“We often talk about the church community in terms of a family and this seems an appropriate image, as the family is at best the place in which we grow up, developing the virtues and values that enable us to reach maturity….We learn through trial and error, and we learn best where there is forgiveness and understanding for our failings and delight and encouragement for our success.” If the world beyond the family is where questions are raised, the church is meant to be a safe place to explore how faith might respond. It must be a safe place to do the uncomfortable work of testing answers and even trying out various expressions of ourselves so that we can determine how we want to be when we move out beyond that protection. “One of the greatest things leaders can do is to believe in the people they lead. People generally rise to the level of the beliefs of the important people in their lives.” Thus the church must establish itself as a family of important people in the lives of one another. The absolute beauty of this model is that there is room for each person to be authentic—even quirky—and still fit in the family; the role of the family is to grow each unique person into a mature-faithful version of themselves able to determine their actions based on their virtues and values. “And, because we are each unique individuals, we also shape and alter the language and manners of the family by our developing personality and all that we bring into the mix.” Just as a family does not remain the same when a child is added, so too are smaller congregations transformed by each new addition and by the growth of those within. This style of “(l)eadership is not defined by the exercise of power, but by the capacity to increase a sense of power in those led.” Thus a nurturing church will be one “in which clergy lovingly care for the less obviously beautiful people” and empower them to have a divine understanding of their value and capacity for influence. If we see this family as a team, a good enough pastor will know when “it’s time to lift up our teams and help them shine.” I feel like Percy went to special lengths to nurture and affirm her fellow clergy in this book. It is my hope that I will receive her permission to value the seemingly unproductive conversations, texts, details and meals in both mothering and pastoring for what they are: the work of raising up mature, independent and beautifully unique followers of Christ. Raising up fellow mould breakers.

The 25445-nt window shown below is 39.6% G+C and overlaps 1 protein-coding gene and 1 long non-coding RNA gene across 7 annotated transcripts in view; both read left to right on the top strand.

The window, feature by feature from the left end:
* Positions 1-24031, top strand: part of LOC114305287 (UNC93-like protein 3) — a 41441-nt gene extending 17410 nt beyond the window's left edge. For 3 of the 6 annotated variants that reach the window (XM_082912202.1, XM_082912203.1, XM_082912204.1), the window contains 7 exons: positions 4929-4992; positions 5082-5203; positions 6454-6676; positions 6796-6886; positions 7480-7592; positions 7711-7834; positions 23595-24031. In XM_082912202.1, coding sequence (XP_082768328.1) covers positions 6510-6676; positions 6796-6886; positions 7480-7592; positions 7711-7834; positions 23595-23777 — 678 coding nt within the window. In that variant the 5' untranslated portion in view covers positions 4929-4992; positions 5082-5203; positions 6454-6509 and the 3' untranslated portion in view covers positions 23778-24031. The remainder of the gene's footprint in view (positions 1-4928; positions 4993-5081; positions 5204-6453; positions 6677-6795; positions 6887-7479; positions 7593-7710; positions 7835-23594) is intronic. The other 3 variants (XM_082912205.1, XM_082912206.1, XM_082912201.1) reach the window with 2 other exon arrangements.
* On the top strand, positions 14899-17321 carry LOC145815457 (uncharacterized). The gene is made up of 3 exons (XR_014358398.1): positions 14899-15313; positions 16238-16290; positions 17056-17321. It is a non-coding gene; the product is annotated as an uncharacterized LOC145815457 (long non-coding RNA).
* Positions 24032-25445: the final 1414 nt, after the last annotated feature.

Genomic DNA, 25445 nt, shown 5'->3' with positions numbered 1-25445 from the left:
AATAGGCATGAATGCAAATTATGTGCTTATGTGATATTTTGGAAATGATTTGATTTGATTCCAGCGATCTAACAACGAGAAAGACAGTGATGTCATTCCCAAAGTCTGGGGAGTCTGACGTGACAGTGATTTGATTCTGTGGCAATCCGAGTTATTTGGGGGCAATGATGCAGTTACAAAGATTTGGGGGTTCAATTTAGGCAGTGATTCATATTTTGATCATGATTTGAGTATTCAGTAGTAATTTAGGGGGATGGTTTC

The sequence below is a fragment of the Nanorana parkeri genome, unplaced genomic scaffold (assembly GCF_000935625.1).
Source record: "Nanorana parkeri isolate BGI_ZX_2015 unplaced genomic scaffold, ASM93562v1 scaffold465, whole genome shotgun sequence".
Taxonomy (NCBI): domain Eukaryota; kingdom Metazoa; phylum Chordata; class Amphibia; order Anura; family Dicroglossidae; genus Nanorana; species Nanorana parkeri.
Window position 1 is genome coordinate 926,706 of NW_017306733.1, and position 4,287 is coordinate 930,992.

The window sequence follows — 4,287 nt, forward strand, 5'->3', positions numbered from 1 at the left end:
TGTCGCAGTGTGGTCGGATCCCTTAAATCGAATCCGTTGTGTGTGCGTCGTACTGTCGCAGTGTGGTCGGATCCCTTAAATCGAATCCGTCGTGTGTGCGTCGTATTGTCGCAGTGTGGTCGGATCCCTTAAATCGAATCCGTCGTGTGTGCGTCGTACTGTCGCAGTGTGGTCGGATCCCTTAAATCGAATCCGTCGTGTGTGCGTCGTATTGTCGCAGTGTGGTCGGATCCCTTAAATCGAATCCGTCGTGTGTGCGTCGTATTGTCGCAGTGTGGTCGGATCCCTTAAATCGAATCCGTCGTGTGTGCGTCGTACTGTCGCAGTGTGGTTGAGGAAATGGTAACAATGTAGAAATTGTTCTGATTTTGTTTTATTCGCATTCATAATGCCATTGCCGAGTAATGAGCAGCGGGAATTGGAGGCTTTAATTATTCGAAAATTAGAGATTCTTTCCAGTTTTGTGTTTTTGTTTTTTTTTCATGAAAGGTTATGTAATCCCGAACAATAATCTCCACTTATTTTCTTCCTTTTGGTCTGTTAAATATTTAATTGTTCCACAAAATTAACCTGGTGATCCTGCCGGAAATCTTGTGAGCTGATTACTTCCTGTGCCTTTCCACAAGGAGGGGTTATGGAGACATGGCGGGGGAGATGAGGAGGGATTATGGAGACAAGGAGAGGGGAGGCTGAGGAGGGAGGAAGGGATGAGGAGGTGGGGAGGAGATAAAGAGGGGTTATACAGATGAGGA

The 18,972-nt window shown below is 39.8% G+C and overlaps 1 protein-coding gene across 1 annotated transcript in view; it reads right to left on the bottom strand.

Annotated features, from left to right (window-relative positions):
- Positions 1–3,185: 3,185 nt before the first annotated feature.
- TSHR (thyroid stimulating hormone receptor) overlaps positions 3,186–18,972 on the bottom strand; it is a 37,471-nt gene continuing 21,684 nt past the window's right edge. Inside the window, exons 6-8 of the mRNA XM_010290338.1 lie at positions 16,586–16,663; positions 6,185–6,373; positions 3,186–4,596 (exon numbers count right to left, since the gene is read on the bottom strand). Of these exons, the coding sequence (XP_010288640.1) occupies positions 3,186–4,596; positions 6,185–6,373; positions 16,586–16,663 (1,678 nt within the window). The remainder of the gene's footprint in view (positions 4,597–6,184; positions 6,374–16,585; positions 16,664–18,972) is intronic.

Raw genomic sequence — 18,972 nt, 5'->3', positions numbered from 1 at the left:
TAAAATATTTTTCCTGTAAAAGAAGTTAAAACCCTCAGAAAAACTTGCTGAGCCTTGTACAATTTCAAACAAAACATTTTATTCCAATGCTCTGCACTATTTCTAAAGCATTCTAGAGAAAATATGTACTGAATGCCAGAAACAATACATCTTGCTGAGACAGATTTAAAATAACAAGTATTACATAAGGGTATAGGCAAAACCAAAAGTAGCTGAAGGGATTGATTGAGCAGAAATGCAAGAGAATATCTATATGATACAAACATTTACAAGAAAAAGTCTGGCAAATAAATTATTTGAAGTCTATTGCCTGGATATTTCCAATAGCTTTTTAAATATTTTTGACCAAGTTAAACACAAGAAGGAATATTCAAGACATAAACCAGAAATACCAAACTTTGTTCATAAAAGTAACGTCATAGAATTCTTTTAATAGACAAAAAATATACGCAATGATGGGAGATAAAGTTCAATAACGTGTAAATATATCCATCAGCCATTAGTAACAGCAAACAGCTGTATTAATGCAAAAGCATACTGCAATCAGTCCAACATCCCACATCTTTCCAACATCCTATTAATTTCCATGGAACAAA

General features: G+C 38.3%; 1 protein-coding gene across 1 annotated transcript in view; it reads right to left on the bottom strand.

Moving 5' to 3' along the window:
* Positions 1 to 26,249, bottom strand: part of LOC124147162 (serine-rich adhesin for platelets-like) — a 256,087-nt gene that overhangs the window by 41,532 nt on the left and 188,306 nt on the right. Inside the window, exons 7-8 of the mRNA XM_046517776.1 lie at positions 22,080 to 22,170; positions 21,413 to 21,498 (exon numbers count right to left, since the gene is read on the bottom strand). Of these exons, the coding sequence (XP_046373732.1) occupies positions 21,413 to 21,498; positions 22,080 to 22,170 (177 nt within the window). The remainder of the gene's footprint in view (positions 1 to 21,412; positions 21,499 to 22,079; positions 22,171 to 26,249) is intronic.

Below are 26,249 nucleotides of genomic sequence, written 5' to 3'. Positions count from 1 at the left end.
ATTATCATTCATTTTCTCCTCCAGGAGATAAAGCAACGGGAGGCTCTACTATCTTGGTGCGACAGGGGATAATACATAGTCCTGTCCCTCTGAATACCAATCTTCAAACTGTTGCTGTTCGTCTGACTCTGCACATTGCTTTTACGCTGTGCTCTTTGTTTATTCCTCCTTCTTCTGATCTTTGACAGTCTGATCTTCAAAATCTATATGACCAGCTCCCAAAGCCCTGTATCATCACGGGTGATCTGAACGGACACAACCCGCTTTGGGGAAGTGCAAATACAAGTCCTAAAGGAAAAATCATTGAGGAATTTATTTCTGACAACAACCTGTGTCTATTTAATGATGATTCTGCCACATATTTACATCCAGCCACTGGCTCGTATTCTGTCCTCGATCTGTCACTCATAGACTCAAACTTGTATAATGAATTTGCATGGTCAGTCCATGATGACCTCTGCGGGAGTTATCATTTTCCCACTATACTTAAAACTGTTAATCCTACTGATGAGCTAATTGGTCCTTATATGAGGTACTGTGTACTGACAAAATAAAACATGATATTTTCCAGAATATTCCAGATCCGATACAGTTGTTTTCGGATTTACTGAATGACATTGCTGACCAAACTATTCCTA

1. Emma Percy, What Clergy Do: Especially When It Looks like Nothing (London: SPCK, 2014), Kindle, 158.
2. Ibid., 165.
3. Ibid., 13.
4. Ibid., 19.
5. Ibid., 13.
6. Ibid., 15
7. Steve Backlund. The Culture of Empowerment: How to Champion People. (United States: Igniting Hope Ministries, 2016.) 12.
8. Percy, What Clergy do, 15.
9. Mary Parker Fowlett as quoted by Bruce J. Avolio in “Pursuing Authentic Leadership Development,” In Handbook of Leadership Theory and Practice, Edited by Nitin Nohria and Rakesh Khurana (Boston, Mass.: Harvard Business School Publishing Co., 2010.) Google Play, 741
10. Percy, What Clergy do, 158.
11. Brené Brown, Dare to Lead: Brave work, Tough Conversations, Whole Hearts (New York: Random House, 2018) 109.